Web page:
Your Building's Anatomy Systems That Keep Your Building Community Running

From the outside, the structure of a condo or co-op building may appear to be monolithic; just one big piece of brick and steel, punctuated with some glass here and there. That's an oversimplification, however. A multifamily building is perhaps more like a human body, with a multitude of organs and moving parts working together to keep the building healthy and vibrant. From the roof to the boiler and all points between, ensuring that systems are operating efficiently is a continual challenge.

The primary operating systems in a multifamily building include roofing, the building envelope, waterproofing, electrical, mechanical, heating, ventilation and air conditioning (HVAC), plumbing, and in some cases, elevator systems. In high-rise or multi-unit buildings especially, the association is responsible for providing many of these basic utilities to unit owners.

RAND Engineering & Architecture Senior Engineer Jamey Ehrman explains that while there are other key systems such as electrical, refuse disposal and intercom, those systems are relatively maintenance-free.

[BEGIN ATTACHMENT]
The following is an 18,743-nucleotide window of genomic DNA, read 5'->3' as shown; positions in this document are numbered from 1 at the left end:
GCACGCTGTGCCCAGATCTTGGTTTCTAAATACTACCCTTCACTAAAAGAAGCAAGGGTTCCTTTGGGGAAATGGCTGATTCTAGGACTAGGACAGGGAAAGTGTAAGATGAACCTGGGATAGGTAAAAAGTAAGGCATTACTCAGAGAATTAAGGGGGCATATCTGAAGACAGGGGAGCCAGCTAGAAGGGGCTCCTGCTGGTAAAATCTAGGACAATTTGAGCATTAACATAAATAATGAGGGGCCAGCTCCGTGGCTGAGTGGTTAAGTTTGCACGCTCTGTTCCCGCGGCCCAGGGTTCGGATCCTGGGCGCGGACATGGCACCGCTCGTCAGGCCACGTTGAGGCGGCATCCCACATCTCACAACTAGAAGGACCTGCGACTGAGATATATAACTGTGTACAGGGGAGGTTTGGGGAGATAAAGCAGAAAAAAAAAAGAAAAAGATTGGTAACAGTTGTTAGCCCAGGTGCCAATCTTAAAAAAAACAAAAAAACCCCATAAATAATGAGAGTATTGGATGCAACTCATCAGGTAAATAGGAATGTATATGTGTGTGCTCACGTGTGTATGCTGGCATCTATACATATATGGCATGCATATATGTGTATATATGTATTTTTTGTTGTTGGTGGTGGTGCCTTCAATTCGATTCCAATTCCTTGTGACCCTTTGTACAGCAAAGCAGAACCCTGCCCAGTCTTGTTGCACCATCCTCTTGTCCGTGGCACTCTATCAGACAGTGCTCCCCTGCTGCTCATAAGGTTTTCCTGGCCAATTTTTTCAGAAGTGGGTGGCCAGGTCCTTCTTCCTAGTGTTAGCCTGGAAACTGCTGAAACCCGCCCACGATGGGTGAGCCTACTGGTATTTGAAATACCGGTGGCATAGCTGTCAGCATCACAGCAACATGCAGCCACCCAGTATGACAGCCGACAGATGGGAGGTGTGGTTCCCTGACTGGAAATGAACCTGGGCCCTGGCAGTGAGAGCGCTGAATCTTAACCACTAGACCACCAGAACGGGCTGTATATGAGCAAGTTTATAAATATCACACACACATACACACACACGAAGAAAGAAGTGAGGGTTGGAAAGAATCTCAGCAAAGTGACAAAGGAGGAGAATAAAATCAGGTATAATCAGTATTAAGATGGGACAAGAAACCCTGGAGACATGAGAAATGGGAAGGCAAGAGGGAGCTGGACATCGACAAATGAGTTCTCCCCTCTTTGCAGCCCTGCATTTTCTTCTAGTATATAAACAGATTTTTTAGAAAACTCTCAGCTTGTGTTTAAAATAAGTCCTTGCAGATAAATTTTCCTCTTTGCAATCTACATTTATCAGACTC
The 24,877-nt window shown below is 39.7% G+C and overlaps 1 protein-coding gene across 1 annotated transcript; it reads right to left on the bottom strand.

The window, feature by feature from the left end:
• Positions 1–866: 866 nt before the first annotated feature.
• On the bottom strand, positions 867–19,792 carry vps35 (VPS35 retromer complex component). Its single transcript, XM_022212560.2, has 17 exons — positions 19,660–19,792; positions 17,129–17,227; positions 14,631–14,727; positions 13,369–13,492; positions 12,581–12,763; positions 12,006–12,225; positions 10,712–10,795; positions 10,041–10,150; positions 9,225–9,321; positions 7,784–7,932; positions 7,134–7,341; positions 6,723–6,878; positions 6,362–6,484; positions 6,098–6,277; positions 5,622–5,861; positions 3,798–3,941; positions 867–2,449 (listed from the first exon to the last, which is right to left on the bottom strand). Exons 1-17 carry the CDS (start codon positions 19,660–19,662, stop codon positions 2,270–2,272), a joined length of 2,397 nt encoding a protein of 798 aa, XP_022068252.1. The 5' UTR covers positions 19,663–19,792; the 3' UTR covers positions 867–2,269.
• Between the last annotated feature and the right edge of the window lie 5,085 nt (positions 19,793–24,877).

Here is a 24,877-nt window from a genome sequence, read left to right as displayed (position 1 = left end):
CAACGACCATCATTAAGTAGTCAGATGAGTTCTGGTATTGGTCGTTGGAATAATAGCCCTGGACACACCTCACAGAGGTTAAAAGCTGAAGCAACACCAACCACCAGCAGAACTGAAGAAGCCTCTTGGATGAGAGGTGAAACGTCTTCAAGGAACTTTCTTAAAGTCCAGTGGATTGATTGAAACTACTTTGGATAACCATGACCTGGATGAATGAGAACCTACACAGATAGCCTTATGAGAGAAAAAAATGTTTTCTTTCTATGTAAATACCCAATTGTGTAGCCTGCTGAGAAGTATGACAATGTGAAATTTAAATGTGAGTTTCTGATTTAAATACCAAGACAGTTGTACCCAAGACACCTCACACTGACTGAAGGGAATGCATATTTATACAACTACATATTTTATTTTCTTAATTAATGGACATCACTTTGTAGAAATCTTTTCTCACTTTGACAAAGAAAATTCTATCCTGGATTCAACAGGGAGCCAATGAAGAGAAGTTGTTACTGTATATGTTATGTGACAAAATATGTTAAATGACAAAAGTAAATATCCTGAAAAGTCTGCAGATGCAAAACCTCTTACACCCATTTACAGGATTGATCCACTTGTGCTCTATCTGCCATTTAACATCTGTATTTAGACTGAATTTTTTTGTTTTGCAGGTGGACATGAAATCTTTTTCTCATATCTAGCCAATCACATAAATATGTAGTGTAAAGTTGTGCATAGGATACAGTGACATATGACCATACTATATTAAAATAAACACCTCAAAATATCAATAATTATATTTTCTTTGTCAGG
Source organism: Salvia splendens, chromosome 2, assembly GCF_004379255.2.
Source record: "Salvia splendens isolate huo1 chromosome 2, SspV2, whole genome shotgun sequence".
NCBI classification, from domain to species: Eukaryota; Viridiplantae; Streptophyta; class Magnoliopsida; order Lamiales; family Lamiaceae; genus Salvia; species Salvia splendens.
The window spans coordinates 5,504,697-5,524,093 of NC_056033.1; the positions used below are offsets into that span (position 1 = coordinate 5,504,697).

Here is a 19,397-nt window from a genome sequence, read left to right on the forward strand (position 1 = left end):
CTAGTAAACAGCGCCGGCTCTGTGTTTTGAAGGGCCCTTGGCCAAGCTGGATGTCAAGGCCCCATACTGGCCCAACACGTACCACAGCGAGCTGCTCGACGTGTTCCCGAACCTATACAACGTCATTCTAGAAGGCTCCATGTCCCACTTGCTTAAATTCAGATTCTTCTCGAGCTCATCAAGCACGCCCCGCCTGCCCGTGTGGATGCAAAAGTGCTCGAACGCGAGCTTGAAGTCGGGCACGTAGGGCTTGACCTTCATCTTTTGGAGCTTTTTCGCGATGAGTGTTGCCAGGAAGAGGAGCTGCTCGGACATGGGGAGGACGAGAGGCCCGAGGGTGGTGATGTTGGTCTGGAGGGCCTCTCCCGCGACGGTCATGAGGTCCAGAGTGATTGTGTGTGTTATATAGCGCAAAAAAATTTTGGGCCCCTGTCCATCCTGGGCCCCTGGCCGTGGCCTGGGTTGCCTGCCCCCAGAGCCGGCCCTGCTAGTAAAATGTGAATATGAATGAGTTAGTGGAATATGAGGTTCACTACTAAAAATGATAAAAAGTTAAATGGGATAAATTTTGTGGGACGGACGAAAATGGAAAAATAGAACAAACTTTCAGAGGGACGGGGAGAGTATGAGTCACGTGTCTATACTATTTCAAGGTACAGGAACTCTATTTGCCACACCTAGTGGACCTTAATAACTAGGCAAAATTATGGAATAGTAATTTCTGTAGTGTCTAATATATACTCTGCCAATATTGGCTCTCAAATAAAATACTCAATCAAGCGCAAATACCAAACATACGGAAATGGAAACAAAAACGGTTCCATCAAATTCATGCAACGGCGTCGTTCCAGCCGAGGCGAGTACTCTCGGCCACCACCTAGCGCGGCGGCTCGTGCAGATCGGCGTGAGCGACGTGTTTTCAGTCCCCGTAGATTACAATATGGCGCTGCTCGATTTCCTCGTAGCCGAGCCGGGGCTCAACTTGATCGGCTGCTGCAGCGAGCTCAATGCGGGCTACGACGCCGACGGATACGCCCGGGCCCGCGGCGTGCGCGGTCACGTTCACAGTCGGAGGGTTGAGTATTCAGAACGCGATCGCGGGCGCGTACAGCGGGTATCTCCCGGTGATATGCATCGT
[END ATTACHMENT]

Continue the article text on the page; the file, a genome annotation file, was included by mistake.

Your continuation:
Climate Control

When it comes to HVAC, the problems likely to beset a building are largely dependent upon the type of system installed. “For instance, a single-pipe steam system will require much less maintenance than a building that uses fan coil units with a steam-to-hot water heating plant, absorption chiller, cooling tower and roof level exhaust fans,” says Ehrman, whose office is in New York City. “However, both buildings can have significant unanticipated malfunctions and system downtime if any part of the maintenance regime is deferred or overlooked.”

And while the size of a building might matter in terms of scale and expense, the actual approach to maintaining systems is similar regardless of how many units they serve. For his part, Ehrman considers a small building to be one of six stories or less. “Small buildings tend to need substantially less maintenance, and can often operate with a staff of just one full-time and sometimes just part-time building superintendent. Larger buildings will have more complex systems, require more maintenance personnel, and when problems occur, they can occur on a grand scale.”


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